We are a family-run establishment focusing on supplying top tier agricultural items. Here, you can find animal feed products, clothing, toys, and more. Our business likes to have a healthy stock that satisfies a myriad of needs. So, whatever it is you’re after, we’ll do our best to get it into your hands.
Not all fibre is equal
Digestibility is an essential element of figuring out a fibre source’s quality. In principle, the more digestible it is, the more nutrients and energy animals get.
Pectin is one of the more digestible forms of fibre. You can find it in higher levels within sugar beet. However, cellulose is far harder to digest.
High quantities of lignin substantially lower the digestibility of a forage. This is an indigestible material that provides a plant with structure. The taller and older a plant becomes, the more lignin that’s present.
Let’s have a look at the digestibility of fibre spectrum so you can see the differences in animal feed.
This offers a relatively high degree of energy with low sugar and starch levels. Alfalfa is also high temperature dried, making it extremely clean. It is preferable for horses with RAO or performance animals. Another fact is that it is naturally abundant in calcium. It is good for hooves and works as a natural buffer to acidity in the gut.
This has higher sugar levels compared to alfalfa. It aids in making it palatable but not as appropriate for animals needing low sugar diets. It is another high temperature dried option too, making it very clean. There’s less calcium though, making it a less efficient buffer.
Here we have forage that is low in sugar and starch but also low in energy. Thus, it’s great for good doers. As a sun-dried food, it is better for leisure horses. Calcium and other minerals are also at much lower levels here. You need to factor this in and may need other products to add to the animal feed rations.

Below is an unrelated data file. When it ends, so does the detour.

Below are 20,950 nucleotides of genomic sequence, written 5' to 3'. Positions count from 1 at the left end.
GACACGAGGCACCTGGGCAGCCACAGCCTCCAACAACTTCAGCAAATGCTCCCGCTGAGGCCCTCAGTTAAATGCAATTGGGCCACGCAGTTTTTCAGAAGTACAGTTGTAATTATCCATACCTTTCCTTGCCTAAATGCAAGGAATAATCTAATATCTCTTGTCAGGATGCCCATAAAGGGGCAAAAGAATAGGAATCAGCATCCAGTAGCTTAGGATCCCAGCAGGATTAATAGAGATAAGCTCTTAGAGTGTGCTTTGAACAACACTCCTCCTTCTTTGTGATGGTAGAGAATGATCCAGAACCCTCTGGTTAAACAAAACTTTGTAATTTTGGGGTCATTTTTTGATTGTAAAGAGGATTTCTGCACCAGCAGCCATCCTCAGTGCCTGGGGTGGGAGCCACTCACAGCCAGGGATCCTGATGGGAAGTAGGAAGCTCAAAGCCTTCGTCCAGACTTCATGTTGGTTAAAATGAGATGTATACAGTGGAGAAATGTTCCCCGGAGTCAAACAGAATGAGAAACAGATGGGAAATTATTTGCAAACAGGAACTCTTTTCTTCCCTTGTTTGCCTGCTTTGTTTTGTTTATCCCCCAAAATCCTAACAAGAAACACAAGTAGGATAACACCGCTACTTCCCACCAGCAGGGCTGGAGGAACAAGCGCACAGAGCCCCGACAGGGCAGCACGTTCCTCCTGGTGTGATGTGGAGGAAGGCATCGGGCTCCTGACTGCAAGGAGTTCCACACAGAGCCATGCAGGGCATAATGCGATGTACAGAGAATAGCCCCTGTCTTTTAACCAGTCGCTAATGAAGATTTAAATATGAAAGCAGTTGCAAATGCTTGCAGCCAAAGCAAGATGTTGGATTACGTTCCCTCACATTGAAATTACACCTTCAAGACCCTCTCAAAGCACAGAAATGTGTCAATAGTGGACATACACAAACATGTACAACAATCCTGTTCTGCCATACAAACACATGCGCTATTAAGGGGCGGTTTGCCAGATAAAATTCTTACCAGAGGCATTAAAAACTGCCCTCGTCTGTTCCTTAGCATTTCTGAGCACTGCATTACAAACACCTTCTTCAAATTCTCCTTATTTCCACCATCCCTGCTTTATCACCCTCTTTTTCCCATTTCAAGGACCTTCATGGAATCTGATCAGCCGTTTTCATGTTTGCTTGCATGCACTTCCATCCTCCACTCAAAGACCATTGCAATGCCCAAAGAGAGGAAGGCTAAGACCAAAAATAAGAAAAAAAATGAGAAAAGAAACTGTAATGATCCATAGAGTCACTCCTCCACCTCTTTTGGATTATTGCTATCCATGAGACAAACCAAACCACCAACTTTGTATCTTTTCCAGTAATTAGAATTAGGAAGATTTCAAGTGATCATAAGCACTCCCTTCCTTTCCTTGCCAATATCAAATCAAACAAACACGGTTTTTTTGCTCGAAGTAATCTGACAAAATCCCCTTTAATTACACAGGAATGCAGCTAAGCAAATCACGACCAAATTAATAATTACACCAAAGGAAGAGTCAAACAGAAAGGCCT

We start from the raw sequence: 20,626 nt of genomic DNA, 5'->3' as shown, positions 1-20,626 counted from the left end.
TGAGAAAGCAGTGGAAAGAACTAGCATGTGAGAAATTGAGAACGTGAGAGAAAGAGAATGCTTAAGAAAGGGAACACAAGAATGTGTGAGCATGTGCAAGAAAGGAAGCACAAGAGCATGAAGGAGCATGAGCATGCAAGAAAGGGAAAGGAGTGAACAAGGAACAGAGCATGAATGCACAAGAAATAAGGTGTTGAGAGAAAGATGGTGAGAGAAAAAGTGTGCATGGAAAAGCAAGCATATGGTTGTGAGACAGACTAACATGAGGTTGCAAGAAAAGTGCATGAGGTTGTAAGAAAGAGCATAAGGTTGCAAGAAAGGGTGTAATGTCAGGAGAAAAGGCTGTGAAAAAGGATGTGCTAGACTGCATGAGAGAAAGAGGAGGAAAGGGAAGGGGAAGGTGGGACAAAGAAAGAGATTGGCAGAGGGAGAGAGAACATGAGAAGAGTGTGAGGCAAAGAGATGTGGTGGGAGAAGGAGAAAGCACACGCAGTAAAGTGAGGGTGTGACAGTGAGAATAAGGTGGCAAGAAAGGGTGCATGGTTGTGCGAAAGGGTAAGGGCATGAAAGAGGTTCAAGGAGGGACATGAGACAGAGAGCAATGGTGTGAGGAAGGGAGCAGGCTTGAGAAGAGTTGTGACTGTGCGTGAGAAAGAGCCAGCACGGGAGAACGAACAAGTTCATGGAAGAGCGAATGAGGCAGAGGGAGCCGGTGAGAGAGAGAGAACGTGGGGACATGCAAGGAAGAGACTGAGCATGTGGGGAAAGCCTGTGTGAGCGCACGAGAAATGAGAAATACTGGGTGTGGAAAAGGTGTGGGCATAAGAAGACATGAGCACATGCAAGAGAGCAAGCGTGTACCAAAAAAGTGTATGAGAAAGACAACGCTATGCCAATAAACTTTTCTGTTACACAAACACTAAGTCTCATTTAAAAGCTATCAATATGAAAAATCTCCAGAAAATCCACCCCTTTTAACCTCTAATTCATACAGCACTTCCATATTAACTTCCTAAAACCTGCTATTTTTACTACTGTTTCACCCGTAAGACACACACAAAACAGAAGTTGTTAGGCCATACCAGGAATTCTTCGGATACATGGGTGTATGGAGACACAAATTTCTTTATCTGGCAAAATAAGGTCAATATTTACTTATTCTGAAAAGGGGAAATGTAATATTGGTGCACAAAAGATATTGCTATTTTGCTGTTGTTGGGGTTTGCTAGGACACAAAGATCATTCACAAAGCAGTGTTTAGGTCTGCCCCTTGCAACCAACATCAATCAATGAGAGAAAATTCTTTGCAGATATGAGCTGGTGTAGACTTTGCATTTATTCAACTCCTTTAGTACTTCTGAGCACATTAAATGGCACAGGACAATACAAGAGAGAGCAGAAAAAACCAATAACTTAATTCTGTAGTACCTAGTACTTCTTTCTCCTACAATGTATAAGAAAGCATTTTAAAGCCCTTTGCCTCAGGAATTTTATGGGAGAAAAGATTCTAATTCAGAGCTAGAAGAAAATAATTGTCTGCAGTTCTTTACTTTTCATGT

Essential details on forage
Now, let’s talk more about forage. This is a term typically used to describe the areas of plants that lie above the ground. They hold a massive amount of fibre. For horses, the most common sources are grass, cereal straw, and legumes.
It is critical to consider that forages aren’t solely fibre. They hold other essential nutrients too, like sugar, minerals and protein. Due to the UK’s climate, it’s a requirement to have conserved forages at specific points in the year. Availability of forage reduces at certain times. You could harvest as young plants. This is usually the case for alfalfa in the UK and some grass. Or, you can let them mature to create haylage, hay, or silage.
Almost every article on animal feed will have a mention of fibre’s significance for horses. They are herbivores. Thus, their digestive system works well when on a nearly continuous supply of fibrous material. Having too little fibre in their diet can produce certain effects. For instance, there is an increase of acidity in the stomach. The saliva created by chewing forage neutralises it.
Gastric ulcers also seem to get exacerbated by exercising on empty stomachs. A few handfuls of fibre prior to exercise could aid in stopping the acid from splashing and producing ulcers.
Then there is colic. Like with humans, fibre in diets aids in promoting regular bowel movements. These push material and gas through, and out of, our guts. When there is a lack of fibre, there can be gas build-ups or impactions. Both spell bad news for horses.
Criteria for forage quality
Two main criteria exist that dictate a forage’s quality. There’s cleanliness and nutritional value. These two don’t always go together either. Your first priority should be to get the forage clean. Regardless of the number of nutrients it holds, when it is mouldy or dusty, it can lead to respiratory issues.
Give our animal feed products a go
At JS Hubbuck Ltd, we have a number of feed products on offer. Our merchandise is high in quality and available for reasonable prices. You can rely on it to keep your animals fed. So, talk to us if you need anything.